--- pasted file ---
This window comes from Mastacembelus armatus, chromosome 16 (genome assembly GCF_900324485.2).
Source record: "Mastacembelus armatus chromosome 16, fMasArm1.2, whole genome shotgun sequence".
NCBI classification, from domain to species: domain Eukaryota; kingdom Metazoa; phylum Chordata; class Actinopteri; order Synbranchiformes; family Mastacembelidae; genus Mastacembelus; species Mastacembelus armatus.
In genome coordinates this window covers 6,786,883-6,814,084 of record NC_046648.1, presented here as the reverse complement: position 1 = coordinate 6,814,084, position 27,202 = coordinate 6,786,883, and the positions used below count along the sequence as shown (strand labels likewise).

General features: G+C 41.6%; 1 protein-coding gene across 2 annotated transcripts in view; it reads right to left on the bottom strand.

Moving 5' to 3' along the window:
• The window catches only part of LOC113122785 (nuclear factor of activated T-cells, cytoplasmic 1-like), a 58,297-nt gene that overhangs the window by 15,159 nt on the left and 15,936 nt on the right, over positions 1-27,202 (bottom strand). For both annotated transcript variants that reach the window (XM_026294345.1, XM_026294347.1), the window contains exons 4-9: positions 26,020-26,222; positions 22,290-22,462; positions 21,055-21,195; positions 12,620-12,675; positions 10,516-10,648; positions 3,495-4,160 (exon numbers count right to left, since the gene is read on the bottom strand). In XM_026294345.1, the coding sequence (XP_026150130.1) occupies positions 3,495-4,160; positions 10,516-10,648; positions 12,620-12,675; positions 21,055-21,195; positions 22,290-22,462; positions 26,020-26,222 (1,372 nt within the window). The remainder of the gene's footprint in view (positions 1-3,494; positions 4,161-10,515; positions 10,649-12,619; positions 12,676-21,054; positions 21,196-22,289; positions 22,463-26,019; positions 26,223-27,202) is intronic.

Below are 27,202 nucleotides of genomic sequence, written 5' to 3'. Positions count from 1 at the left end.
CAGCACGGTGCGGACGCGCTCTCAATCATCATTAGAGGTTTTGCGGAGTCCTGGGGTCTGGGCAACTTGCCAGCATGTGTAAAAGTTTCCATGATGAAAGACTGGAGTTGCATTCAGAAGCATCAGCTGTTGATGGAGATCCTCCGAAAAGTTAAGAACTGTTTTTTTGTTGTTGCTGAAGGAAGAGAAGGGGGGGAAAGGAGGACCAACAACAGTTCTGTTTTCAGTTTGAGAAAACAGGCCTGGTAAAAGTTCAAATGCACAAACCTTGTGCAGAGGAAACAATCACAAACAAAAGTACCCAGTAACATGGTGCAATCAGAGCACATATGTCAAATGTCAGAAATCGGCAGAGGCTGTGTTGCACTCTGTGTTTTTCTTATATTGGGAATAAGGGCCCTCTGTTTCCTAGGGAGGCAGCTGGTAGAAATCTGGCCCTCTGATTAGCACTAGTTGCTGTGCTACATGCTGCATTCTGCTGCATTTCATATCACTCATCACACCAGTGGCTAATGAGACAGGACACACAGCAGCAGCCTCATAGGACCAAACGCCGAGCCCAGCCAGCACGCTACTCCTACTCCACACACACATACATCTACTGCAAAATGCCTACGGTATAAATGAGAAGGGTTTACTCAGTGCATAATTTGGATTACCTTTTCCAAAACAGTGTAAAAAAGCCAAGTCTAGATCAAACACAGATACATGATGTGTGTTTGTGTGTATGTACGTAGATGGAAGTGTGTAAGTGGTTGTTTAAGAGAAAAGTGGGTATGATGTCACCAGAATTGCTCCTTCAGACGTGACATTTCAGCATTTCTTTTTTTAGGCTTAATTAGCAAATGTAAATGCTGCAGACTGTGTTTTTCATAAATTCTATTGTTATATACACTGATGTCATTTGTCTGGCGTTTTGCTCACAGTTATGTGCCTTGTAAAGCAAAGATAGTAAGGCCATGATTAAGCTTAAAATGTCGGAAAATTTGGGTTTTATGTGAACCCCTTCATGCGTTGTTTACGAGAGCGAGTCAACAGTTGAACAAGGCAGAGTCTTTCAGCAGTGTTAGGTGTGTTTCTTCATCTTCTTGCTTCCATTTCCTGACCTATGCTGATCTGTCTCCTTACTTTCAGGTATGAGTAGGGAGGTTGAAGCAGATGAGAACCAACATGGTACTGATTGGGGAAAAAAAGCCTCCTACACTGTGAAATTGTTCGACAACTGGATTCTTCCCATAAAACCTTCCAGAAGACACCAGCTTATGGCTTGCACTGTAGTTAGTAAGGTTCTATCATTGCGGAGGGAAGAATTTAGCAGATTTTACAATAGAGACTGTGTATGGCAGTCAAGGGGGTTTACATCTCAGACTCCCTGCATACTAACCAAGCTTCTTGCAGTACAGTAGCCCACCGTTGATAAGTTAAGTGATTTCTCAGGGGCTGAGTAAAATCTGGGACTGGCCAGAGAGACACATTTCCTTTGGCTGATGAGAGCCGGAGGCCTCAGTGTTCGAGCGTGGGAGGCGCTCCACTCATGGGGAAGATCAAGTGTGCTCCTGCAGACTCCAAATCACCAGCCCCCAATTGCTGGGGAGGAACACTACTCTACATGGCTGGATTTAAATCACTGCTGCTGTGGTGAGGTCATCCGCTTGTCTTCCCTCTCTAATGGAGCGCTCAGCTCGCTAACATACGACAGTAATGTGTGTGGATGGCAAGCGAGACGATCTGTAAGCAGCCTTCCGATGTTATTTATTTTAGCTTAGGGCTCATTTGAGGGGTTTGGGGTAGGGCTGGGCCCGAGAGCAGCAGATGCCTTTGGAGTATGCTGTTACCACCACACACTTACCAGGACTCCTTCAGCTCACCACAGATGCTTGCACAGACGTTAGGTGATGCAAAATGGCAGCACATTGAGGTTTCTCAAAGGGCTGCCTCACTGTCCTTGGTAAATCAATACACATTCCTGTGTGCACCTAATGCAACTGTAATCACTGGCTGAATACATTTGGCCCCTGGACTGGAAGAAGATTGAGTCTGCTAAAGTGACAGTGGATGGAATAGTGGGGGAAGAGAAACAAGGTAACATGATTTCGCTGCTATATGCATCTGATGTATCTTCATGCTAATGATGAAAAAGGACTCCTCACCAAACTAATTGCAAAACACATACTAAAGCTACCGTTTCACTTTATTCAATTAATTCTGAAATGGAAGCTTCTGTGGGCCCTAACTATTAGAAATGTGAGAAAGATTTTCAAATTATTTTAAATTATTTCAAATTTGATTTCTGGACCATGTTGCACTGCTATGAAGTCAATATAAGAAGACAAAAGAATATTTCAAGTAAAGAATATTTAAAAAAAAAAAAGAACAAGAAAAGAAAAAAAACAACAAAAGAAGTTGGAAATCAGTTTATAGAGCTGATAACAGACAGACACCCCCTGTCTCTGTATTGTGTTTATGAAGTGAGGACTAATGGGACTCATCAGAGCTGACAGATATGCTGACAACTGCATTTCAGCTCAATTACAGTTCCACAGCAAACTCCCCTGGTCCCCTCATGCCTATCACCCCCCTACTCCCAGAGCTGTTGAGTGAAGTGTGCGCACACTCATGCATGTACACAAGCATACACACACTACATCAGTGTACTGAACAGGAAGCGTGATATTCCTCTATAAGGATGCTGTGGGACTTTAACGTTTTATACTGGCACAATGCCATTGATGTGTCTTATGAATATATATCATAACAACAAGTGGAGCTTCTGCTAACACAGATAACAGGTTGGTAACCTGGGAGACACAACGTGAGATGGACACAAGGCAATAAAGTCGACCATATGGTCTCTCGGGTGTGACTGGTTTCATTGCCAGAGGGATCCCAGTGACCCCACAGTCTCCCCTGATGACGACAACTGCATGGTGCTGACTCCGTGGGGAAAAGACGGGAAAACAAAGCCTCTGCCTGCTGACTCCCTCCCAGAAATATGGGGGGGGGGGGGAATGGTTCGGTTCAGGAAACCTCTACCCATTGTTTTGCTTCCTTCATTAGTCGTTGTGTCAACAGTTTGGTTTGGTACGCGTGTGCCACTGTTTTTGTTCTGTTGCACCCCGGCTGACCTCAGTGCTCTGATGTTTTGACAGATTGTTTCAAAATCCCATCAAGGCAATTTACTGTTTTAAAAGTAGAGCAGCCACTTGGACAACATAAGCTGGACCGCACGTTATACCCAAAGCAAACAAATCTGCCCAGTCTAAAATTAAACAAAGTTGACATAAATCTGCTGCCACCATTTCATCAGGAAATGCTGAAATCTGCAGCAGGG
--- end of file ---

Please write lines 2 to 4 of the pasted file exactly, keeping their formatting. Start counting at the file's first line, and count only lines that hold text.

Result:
Source record: "Mastacembelus armatus chromosome 16, fMasArm1.2, whole genome shotgun sequence".
NCBI classification, from domain to species: domain Eukaryota; kingdom Metazoa; phylum Chordata; class Actinopteri; order Synbranchiformes; family Mastacembelidae; genus Mastacembelus; species Mastacembelus armatus.
In genome coordinates this window covers 6,786,883-6,814,084 of record NC_046648.1, presented here as the reverse complement: position 1 = coordinate 6,814,084, position 27,202 = coordinate 6,786,883, and the positions used below count along the sequence as shown (strand labels likewise).